OEM Components and Instrumentation
 
OEM Components and Instrumentation orders decreased 41% compared to the same quarter one year ago and decreased 21% from the fourth quarter of fiscal 2014. The book-to-bill ratio for the first quarter of fiscal 2015 was 0.77.

Orders for medical OEM products were 65% lower in the first quarter of fiscal 2015 compared to the same quarter one year ago and 48% lower than orders in the fourth quarter of fiscal 2014. The decreases predominantly reflect the timing of large medical OEM orders, rather than easing of demand in medical applications as medical OEM customers report stable to increasing demand. We have also launched a new product for the cataract market that supports a broader procedure window which is relevant because research shows not all cataracts are treated similarly. The more stubborn variety of cataracts occurs in populations closer to the equator due to increased sun exposure. Ability to vary the laser performance, as our new product does, allows for process optimization.
Instrumentation orders decreased 27% compared to the first quarter of fiscal 2014 but increased 11% compared to the fourth quarter of fiscal 2014. The growth was skewed towards emerging customers in China, North America and Europe for cytometry and sequencing applications.
Scientific and Government Programs
 
Scientific and government programs orders decreased 9% compared to the same quarter one year ago but increased 2% from the fourth quarter of fiscal 2014. The book-to-bill for the first quarter of fiscal 2015 was 1.11.
 
While overall research funding remains flat, there were some notable market and regional factors during the first quarter of fiscal 2015. The increase in life sciences research in Asia is continuing and led to record Chameleon™ orders from the region. Combined with traditional physical sciences, Asia also produced record scientific orders, with activity especially strong in China and Korea. North America and Europe were in-line with expectations and Japan orders were up modestly.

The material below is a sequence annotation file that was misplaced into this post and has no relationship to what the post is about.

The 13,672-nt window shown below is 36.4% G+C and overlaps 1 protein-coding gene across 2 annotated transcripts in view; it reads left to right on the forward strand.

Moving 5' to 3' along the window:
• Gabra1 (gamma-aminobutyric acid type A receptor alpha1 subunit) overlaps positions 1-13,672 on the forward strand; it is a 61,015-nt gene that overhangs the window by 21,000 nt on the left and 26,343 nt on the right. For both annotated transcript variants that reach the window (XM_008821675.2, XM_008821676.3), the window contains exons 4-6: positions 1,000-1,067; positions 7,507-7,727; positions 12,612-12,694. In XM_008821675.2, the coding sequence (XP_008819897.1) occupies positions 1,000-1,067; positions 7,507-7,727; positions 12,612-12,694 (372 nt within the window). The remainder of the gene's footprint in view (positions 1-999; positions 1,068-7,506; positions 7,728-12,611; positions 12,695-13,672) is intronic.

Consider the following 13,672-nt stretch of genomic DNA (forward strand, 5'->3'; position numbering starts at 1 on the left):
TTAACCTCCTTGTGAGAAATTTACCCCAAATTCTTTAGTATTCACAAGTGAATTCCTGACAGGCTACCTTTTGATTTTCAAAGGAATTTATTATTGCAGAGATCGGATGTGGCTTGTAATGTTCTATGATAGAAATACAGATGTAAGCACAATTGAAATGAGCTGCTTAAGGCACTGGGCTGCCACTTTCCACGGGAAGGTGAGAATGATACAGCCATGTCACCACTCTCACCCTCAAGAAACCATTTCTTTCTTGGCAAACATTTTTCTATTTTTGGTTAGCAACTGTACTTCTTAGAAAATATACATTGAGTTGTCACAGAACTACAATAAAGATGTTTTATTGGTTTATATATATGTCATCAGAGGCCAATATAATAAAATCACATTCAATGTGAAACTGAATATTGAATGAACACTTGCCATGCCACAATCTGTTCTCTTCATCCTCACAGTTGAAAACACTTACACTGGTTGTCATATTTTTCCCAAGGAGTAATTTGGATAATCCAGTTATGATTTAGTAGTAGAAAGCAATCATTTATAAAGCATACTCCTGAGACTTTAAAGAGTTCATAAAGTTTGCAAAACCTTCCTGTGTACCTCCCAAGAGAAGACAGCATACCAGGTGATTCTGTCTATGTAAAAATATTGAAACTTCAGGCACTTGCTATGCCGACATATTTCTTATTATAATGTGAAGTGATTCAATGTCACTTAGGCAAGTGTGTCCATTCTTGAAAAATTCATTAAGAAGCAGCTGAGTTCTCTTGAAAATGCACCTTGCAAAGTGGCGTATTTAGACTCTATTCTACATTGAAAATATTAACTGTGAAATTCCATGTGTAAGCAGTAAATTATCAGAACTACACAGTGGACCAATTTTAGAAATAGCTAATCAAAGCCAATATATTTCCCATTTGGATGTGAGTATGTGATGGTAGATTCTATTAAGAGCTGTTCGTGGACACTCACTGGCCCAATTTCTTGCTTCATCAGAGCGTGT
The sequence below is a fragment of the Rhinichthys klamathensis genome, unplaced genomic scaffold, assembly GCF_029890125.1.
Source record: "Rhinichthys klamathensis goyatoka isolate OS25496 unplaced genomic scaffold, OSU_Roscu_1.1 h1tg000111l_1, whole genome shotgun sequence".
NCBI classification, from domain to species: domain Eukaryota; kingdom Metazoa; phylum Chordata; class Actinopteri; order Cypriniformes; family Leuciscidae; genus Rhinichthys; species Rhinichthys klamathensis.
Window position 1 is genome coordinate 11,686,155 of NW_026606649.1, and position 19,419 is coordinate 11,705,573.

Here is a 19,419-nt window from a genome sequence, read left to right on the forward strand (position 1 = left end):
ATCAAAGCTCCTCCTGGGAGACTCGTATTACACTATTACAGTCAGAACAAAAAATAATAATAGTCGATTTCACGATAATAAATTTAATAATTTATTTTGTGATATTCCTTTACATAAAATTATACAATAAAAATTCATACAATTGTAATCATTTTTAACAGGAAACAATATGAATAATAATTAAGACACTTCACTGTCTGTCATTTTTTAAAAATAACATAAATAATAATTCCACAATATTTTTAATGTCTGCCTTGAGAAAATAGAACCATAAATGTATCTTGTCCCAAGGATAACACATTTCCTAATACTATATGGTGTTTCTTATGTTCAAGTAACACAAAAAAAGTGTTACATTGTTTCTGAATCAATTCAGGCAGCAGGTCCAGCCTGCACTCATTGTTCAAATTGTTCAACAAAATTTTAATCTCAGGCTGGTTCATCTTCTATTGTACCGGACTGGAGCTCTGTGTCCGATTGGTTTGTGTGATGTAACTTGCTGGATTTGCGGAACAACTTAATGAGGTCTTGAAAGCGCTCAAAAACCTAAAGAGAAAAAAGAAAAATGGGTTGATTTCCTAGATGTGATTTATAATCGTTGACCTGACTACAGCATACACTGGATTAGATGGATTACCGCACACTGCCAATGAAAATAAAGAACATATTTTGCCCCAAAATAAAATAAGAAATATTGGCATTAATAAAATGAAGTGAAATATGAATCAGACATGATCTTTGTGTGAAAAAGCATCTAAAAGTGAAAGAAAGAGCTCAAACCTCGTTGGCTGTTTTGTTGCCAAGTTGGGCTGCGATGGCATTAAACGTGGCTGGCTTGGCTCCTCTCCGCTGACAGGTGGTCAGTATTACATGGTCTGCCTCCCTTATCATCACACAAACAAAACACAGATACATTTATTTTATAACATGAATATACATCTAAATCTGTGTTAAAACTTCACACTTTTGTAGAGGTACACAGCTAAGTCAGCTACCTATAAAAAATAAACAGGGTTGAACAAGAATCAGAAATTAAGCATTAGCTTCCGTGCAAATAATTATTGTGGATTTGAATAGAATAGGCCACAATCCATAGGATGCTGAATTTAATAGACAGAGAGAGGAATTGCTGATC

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Table of Contents

The biological imaging market continues to be the largest opportunity in the research market. Our Chameleon product line is a key contributor in this area and we recently released the newest version at the Neuroscience Conference in November 2014. The Chameleon Discovery is a different architect than earlier Ti:Sapphire-based Chameleons and is an Ytterbium laser with a tunable optical parametric oscillator (OPO) to provide very broad tuning with leading power performance. The combination allows investigators to target reagents and reactions not easily accessible with Ti:Sapphire. While we have offered OPOs with earlier versions of Chameleon, they were purchased from a vendor. The unit paired with Discovery is a Coherent-developed device, which should be beneficial to costs.
Net Sales
 
Net sales include sales of lasers, laser tools, related accessories and service. Net sales for the first fiscal quarter increased 6.0% in our SLS segment from the same quarter one year ago and decreased 2.1% in our CLC segment from the same quarter one year ago. For a description of the reasons for changes in net sales refer to the “Results of Operations” section of this quarterly report.

Gross Profit as a Percentage of Net Sales
 
Gross profit as a percentage of net sales (“gross profit percentage”) is calculated as gross profit for the period divided by net sales for the period.  Gross profit percentage in the first quarter increased from 43.1% to 44.0% in our SLS segment and increased from 34.1% to 34.7% in our CLC segment from the same quarter one year ago. For a description of the reasons for changes in gross profit refer to the “Results of Operations” section of this quarterly report.
 
Research and Development as a Percentage of Net Sales
 
Research and development as a percentage of net sales (“R&D percentage”) is calculated as research and development expense for the period divided by net sales for the period.  Management considers R&D percentage to be an important indicator in managing our business as investing in new technologies is a key to future growth.  R&D percentage decreased to 9.6% from 10.8% in our first fiscal quarter compared to the same period one year ago.  For a description of the reasons for changes in R&D spending refer to the “Results of Operations” section of this quarterly report.